Paris, 28 April 2005
CALIPSO AND CLOUDSAT LAUNCH A SUCCESS
On 28 April 2006 an American Delta 2 launcher successfully accomplished its mission to place
the CALIPSO and CLOUDSAT satellites in sun-synchronous orbit, from the Vandenberg Air
Force base in California.
Yannick d’Escatha, CNES President, said that he was extremely pleased with "this magnificent launch, which will
now enable the French-American CALIPSO satellite to fly in formation with the American AQUA and CLOUDSAT
satellites and the French PARASOL micro-satellite, all of which make up the unique Aqua-train space
observatory. This is a major success for France and the United States, particularly in terms of Space
cooperation. I would like to warmly congratulate the CNES teams, all the scientific collaborators, the
manufacturer Alcatel Alenia Space and the international partners who worked on the CALIPSO project. This
mission for studying the sustainable development of our planet is a new milestone in French-American
collaboration for Earth observation, a field in which much has already been achieved by both countries."
CALIPSO (Cloud Aerosol Lidar and Infra-Red Pathfinder Satellite Observations) will provide a unique set of data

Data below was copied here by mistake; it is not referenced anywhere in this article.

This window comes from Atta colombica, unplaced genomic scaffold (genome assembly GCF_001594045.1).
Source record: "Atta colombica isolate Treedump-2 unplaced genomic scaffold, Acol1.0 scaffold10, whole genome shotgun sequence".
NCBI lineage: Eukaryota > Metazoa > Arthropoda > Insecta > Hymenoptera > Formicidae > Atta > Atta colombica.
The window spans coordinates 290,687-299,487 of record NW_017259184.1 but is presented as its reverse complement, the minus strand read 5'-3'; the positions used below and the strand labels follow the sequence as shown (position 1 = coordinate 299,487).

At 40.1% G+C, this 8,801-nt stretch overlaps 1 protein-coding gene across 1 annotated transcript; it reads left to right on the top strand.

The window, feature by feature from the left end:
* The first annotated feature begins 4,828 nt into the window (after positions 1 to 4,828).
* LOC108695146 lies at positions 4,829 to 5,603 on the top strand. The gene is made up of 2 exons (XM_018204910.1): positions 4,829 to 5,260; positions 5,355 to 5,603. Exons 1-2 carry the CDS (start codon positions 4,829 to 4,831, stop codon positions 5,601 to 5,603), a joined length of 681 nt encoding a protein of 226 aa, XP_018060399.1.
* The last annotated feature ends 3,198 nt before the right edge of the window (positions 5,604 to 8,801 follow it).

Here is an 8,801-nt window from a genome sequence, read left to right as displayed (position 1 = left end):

to determine vertical profiles of the Earth's atmosphere, measured by the first ever satellite-borne backscatter
lidar. This will help us to better understand our planet's extremely complex climate system and to forecast global
changes, as we are currently hampered by a lack of knowledge of the radiative impact of clouds and aerosols.
The project is being managed jointly by an integrated NASA-CNES team. NASA is responsible for the overall
system and the payload: it developed the lidar and visible-light camera jointly with Ball Aerospace and also
provided the launch vehicle. CNES developed the satellite and will be responsible for controlling it. It provided
the Proteus platform, manufactured by Alcatel Alenia Space and was prime contractor for the infrared imaging
radiometer developed by EADS Sodern. The science operations site was developed by NASA, whereas CNES is
responsible for the expertise site for the infrared imaging radiometer. All the A-train data will be processed and
enhanced in the ICARE Cloud-Aerosols-Radiation thematic centre that was set up by CNES in collaboration with
the CNRS, the University of Lille and the Nord-Pas de Calais Regional Council.
Technical teams at CNES in Toulouse are responsible for satellite positioning and took over when the satellite
separated from its launcher at H + 62 minutes. The operation managers and orbit determination and network
specialists will perform the first positioning manoeuvres as from today, to enable the satellite to reach its final orbit
in 40 days time: it will then be controlled from Toulouse, although NASA will still be responsible for the mission as
Press contact: Sandra LALY, phone +33 (0)1 44 76 77 32, +33 (0)6 08 48 39 31